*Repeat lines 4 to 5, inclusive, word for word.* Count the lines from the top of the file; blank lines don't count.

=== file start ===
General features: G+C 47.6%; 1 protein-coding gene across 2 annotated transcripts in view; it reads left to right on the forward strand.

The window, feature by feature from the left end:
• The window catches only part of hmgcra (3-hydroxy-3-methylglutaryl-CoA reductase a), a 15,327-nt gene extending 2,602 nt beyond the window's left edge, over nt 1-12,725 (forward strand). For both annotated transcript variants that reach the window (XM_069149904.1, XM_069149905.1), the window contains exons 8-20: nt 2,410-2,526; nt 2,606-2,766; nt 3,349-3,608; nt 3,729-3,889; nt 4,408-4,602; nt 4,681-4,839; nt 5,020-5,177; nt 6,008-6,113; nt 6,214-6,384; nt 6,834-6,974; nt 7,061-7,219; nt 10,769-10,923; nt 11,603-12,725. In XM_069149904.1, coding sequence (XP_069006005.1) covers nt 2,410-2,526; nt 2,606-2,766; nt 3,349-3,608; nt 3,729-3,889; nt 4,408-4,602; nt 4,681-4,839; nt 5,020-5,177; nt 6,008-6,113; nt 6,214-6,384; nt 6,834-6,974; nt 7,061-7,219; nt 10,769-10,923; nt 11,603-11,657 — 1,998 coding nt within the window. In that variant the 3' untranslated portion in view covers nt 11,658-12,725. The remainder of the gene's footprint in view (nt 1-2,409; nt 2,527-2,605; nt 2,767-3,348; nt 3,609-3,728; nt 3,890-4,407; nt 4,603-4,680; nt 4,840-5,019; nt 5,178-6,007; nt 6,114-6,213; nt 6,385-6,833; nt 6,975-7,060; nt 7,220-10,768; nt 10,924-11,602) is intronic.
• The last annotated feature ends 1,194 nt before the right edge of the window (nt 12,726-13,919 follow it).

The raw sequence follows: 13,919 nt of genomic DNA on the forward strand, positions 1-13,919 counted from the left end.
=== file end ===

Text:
• The last annotated feature ends 1,194 nt before the right edge of the window (nt 12,726-13,919 follow it).

The raw sequence follows: 13,919 nt of genomic DNA on the forward strand, positions 1-13,919 counted from the left end.